Iron Widow by @XiranJayZhao from @Rocktheboatnews Out Today #BookReview #BookPublication

Iron Widow by Xiran Jay Zhao

Rock the Boat, ebook, £4.99

Reviewed by Minna Nizam

Iron Widow by Xiran Jay Zhao is a science fiction fantasy novel imbued in classic Chinese history, with themes of feminism. The story is a reimagining of Wu Zetian’s time as a concubine during Chinese Imperial rule, which focuses on her rise to power. Pitched as Pacific Rim meets Handmaid’s Tale, this story critiques the patriarchal system in charge of a mixed Western and Eastern universe. The book revolves around three major characters, Shimin, Yizhi, and Zetian.

Each of these protagonists has an incredible backstory, but it is Zetian’s story that is the most compelling. Her start in this world is as a peasant, and after her sister is assassinated by one of the Ace head pilots in her society, she volunteers herself as a concubine to get her revenge.

Zetian is an intense protagonist—normally, in her world, women are sacrificial lambs used as pawns to power giant mecha machines called Chrysalises. They die because the intense mental strain takes their life—usually, it is men who power these giant robots and women that are cast-off to power the machines, ala Darling in the Franxx.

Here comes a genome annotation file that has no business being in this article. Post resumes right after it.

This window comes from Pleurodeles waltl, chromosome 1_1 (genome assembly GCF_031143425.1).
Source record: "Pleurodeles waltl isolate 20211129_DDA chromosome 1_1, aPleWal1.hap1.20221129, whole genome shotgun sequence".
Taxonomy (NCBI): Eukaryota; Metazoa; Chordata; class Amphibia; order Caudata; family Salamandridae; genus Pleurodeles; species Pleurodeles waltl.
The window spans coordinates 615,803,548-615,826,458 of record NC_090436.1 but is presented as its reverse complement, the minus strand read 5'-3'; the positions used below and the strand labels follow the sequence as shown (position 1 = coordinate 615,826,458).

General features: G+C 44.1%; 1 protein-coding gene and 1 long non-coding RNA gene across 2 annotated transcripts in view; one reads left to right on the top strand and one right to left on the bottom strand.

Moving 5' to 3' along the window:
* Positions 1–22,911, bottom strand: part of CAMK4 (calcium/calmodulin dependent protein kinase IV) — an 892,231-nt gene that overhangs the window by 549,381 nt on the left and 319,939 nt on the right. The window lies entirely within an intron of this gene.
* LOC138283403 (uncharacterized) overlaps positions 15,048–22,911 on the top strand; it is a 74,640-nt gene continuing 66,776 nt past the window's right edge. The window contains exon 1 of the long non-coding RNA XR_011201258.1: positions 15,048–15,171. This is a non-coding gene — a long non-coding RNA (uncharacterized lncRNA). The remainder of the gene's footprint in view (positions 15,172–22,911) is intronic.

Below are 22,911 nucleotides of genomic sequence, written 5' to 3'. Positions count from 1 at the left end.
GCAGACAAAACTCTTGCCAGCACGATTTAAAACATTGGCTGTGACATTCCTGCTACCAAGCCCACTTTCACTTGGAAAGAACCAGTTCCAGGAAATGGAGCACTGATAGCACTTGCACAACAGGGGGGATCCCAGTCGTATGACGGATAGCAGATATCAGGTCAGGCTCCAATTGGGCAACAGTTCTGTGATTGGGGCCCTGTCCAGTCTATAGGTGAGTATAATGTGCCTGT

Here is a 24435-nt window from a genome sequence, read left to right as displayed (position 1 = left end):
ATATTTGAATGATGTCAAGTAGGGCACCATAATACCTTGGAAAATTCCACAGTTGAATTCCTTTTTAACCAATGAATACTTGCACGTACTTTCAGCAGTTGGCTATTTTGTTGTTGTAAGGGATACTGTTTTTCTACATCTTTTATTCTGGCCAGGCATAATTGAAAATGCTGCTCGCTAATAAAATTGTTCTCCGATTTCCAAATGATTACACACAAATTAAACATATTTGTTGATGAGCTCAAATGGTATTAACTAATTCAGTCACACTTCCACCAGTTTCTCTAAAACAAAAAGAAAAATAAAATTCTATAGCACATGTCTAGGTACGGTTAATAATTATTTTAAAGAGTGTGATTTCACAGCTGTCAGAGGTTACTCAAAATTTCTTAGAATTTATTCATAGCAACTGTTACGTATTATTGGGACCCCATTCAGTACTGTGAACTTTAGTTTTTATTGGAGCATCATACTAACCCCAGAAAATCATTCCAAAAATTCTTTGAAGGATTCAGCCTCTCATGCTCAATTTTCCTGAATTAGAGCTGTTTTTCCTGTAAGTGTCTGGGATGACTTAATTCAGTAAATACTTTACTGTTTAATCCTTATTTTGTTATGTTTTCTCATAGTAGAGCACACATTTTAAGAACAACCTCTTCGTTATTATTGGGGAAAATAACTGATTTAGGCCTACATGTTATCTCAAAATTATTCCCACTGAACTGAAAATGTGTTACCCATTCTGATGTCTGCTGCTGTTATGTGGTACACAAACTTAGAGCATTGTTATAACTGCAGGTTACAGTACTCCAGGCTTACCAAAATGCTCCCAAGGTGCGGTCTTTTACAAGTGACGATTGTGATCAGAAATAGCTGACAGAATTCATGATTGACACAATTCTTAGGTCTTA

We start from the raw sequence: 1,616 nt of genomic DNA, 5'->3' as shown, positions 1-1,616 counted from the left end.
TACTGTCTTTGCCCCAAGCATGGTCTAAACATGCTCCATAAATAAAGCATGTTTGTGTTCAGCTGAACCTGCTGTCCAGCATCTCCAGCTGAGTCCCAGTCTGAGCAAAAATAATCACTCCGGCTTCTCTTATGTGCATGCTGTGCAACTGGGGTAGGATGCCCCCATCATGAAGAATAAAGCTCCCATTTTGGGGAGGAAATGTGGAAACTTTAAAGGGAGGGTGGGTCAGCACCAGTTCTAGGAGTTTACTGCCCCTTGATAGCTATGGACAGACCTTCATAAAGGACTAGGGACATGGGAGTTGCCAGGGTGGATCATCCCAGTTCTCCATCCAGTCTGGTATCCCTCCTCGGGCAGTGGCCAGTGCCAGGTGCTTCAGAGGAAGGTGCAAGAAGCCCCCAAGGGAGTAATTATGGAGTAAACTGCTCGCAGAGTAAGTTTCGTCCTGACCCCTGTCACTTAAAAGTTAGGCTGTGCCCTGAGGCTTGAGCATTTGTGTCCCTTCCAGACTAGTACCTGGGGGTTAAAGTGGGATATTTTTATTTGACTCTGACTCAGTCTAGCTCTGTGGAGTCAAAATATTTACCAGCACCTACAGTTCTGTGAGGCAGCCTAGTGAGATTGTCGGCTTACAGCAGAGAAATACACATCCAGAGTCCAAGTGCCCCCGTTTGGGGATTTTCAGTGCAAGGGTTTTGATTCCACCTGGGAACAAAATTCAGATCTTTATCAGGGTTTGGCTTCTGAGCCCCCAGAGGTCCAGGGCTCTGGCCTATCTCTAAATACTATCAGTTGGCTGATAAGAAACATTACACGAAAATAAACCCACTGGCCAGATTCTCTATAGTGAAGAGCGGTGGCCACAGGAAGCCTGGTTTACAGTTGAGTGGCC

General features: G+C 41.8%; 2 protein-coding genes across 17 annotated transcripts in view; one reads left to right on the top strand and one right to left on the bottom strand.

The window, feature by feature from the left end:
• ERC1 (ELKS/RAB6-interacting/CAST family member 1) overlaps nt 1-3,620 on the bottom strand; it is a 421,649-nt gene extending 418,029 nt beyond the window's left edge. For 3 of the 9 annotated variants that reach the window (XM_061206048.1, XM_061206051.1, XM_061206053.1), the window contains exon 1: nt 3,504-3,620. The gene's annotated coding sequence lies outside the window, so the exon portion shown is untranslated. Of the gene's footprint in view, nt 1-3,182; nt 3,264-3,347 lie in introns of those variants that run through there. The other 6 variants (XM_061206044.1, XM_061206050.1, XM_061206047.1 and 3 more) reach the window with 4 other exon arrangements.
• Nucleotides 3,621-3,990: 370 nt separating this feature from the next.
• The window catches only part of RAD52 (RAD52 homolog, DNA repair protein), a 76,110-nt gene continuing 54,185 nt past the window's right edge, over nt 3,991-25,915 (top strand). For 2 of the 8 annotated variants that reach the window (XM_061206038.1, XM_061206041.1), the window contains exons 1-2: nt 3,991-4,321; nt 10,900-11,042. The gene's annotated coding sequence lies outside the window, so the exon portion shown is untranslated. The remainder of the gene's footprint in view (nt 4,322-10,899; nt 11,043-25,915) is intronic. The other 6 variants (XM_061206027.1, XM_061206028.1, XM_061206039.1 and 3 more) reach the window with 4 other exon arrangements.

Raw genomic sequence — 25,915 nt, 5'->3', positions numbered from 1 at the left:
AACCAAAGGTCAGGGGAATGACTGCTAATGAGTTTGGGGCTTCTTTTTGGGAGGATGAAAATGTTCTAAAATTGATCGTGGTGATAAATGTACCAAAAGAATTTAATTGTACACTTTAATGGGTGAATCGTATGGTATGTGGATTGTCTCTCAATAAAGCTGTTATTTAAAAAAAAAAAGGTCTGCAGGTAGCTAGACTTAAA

Zetian is the only character who successfully uses her mech powered by her two lovers, Shimin and Yizhi. Perhaps one of the best aspects of this story is the destruction of classic Young Adult tropes—in Iron Widow, instead of a clichéd love triangle, all of the main trio are paired together. This is where Xiran Jay Zhao shines in her writing. You can tell that there was a lot of thought put into making this roman=3ce extra special. Zetian doesn’t use her lovers as pawns; there’s an equal give and take relationship.

Although there is a lot of doom and gloom in this book, mostly because of the aliens that threaten to destroy Zetian’s society, Zetian still makes her own way into Iron Widow. She is tough, she is no-nonsense, and she is distinctly a feminist. She fights for women like her while also treating Yizhi and Shimin as her equals. All in all, this debut by Xiran Jay Zhao is fantastic. She proves herself as a new author through encapsulating her own interests, anime, manga, science fiction, Chinese history, in order to create a new world that fights the patriarchy. It gives rise to strong characters of color, taking traditional YA tropes and turning it on its head. This makes me happy that we have a fantasy novel for Chinese audiences to enjoy.